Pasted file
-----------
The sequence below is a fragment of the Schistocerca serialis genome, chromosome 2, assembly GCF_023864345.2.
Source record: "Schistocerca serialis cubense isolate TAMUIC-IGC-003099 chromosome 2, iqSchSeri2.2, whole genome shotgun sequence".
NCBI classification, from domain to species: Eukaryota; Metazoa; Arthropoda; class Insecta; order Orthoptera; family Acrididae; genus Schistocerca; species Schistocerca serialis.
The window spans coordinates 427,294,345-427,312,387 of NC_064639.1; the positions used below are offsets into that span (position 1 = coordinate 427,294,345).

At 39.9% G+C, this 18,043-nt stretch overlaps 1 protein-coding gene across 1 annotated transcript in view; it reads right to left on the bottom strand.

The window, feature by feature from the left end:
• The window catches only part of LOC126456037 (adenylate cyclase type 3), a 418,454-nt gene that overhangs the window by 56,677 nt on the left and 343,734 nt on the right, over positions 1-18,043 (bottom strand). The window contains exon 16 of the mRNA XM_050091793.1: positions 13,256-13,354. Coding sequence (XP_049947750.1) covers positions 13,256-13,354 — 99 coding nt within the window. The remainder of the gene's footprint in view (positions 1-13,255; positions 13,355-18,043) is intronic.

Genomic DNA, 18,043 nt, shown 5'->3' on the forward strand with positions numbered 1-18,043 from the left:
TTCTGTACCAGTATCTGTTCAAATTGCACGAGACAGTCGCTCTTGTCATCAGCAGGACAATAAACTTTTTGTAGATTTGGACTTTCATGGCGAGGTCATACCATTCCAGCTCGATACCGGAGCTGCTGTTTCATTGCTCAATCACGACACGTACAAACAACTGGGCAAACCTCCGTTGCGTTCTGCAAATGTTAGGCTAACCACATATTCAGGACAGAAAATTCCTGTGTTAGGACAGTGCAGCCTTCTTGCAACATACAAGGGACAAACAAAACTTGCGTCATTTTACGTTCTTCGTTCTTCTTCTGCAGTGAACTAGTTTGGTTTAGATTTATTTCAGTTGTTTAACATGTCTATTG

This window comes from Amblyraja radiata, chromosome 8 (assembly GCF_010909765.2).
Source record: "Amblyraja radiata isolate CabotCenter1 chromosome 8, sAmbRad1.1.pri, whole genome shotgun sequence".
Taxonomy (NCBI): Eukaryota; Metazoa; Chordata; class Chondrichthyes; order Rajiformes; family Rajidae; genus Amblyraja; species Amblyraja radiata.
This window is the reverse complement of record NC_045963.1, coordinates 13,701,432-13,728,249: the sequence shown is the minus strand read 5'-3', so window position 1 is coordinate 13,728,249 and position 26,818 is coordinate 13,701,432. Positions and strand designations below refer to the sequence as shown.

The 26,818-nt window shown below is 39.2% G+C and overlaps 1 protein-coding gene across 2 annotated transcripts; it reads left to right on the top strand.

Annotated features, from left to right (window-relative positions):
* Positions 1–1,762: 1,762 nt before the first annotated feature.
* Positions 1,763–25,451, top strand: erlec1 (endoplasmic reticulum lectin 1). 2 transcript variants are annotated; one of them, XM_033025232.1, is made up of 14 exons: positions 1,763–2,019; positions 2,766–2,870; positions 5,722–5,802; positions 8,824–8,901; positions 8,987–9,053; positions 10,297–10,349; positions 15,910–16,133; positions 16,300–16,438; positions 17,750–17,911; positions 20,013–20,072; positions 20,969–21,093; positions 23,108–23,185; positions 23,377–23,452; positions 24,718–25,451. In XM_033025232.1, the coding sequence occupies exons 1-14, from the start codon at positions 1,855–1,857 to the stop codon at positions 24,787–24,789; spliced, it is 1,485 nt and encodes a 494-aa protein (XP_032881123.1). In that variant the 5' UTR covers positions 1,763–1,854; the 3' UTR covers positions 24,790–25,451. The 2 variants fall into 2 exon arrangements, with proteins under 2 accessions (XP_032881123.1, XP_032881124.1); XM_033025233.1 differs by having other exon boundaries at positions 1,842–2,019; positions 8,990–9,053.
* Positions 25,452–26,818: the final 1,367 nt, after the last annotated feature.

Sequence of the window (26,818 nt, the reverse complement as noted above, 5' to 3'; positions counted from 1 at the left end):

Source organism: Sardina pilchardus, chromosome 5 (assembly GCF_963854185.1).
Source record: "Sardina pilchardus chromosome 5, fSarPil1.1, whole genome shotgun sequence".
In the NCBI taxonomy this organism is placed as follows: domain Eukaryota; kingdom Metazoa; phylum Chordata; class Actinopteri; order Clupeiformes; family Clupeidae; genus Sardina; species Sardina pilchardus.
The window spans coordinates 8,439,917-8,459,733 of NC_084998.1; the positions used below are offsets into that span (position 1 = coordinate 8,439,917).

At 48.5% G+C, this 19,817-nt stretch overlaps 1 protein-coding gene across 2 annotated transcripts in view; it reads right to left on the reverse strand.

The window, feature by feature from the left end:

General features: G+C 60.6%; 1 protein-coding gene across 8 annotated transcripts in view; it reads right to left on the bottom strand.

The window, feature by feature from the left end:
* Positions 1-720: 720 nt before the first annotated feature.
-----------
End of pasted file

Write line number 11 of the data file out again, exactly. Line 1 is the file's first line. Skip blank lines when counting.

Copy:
Source record: "Amblyraja radiata isolate CabotCenter1 chromosome 8, sAmbRad1.1.pri, whole genome shotgun sequence".